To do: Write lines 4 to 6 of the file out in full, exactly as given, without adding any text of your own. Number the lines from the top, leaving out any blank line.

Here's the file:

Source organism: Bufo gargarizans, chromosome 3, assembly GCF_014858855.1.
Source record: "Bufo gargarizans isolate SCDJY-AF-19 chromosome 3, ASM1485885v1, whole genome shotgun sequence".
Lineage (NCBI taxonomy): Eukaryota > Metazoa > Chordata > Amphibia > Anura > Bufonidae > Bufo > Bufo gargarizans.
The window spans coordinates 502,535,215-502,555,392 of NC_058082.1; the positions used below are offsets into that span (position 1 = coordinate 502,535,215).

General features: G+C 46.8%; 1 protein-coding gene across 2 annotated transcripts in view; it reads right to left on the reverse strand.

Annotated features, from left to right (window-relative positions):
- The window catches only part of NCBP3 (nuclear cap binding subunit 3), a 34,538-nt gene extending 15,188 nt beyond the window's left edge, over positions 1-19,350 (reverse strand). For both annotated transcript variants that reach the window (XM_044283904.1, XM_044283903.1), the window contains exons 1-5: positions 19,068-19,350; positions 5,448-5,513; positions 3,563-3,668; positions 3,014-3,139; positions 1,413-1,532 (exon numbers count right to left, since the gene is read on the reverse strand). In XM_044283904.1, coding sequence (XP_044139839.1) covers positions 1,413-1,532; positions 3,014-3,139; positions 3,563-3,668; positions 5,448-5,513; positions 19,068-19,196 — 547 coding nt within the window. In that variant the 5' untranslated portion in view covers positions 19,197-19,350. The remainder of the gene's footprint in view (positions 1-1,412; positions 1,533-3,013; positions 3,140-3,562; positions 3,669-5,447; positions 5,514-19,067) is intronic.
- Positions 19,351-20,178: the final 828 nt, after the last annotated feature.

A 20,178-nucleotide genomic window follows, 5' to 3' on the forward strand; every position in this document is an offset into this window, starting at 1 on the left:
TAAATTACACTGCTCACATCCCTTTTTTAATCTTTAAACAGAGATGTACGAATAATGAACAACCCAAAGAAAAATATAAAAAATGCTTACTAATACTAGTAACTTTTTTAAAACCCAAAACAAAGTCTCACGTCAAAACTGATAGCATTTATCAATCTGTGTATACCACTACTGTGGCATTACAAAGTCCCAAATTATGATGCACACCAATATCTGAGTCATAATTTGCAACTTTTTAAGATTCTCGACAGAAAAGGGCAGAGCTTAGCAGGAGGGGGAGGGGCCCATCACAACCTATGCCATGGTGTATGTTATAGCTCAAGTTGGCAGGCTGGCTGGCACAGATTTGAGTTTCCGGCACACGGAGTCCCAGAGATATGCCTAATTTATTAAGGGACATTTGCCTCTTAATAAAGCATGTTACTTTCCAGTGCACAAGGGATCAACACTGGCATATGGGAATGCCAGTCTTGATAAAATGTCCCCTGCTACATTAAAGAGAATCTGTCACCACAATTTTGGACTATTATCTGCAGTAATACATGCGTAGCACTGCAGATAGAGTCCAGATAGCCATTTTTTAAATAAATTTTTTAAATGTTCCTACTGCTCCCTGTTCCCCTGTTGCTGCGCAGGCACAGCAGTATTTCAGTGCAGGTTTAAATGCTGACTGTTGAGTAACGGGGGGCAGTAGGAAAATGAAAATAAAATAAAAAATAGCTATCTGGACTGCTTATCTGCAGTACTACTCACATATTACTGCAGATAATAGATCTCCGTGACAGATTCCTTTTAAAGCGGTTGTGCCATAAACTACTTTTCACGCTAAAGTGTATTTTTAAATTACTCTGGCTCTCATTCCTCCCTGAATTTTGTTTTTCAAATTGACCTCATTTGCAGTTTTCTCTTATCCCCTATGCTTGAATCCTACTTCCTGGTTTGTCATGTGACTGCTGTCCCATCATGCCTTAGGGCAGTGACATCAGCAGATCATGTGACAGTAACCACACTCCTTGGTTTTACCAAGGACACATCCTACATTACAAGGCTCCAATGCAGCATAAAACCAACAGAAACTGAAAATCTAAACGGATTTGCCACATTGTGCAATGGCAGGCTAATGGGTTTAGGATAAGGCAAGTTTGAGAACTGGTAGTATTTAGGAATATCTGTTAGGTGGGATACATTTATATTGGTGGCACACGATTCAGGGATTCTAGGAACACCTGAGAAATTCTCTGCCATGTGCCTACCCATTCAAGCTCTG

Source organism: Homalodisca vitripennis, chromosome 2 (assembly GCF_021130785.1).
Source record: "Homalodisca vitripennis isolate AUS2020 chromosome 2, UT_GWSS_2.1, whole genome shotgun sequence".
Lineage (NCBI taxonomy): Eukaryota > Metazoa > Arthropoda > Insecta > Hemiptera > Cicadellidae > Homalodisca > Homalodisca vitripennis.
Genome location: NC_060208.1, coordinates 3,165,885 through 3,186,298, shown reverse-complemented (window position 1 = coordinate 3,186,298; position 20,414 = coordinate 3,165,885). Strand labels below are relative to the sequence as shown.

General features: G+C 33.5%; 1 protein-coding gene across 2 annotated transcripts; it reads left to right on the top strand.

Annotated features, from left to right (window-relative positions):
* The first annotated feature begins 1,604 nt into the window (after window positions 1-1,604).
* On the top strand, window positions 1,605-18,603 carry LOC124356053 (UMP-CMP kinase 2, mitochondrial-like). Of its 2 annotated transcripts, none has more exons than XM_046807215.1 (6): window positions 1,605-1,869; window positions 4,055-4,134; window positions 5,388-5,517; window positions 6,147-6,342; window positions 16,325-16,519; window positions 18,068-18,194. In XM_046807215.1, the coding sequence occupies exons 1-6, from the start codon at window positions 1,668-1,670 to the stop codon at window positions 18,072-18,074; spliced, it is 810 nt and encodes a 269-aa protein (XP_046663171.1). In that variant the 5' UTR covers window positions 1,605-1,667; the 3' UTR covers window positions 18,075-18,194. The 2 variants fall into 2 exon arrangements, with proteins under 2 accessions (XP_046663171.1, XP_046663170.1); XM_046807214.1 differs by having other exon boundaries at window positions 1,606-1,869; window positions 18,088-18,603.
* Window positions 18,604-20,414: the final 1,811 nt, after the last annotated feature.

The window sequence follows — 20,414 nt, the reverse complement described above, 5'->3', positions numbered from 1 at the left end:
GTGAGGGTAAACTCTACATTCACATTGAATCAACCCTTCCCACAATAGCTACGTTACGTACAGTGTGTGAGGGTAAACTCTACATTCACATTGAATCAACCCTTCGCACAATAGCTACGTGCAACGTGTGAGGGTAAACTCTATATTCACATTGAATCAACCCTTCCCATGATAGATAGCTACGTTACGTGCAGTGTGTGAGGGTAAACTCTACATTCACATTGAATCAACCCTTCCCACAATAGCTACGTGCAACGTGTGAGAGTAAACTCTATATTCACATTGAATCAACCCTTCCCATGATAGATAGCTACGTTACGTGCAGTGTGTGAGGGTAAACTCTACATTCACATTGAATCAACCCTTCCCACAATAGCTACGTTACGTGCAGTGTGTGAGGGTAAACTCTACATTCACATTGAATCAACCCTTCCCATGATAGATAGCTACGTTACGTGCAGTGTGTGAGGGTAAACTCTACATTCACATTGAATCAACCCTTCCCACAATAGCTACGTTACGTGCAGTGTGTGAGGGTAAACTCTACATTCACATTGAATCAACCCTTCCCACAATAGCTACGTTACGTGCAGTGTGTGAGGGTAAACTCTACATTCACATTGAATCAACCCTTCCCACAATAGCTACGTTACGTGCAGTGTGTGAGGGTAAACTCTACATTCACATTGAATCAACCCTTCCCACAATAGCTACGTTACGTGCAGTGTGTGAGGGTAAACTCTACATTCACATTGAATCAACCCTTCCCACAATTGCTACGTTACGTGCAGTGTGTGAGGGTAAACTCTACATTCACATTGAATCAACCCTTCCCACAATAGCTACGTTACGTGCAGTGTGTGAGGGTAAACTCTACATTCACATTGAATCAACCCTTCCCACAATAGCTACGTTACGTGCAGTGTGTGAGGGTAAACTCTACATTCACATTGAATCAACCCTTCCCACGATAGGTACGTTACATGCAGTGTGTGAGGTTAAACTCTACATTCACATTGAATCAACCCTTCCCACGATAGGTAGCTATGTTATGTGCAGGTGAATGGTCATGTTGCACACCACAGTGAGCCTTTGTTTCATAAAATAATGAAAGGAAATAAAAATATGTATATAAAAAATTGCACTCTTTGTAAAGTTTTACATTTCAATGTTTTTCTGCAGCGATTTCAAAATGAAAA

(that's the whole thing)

The window spans coordinates 502,535,215-502,555,392 of NC_058082.1; the positions used below are offsets into that span (position 1 = coordinate 502,535,215).

General features: G+C 46.8%; 1 protein-coding gene across 2 annotated transcripts in view; it reads right to left on the reverse strand.

Annotated features, from left to right (window-relative positions):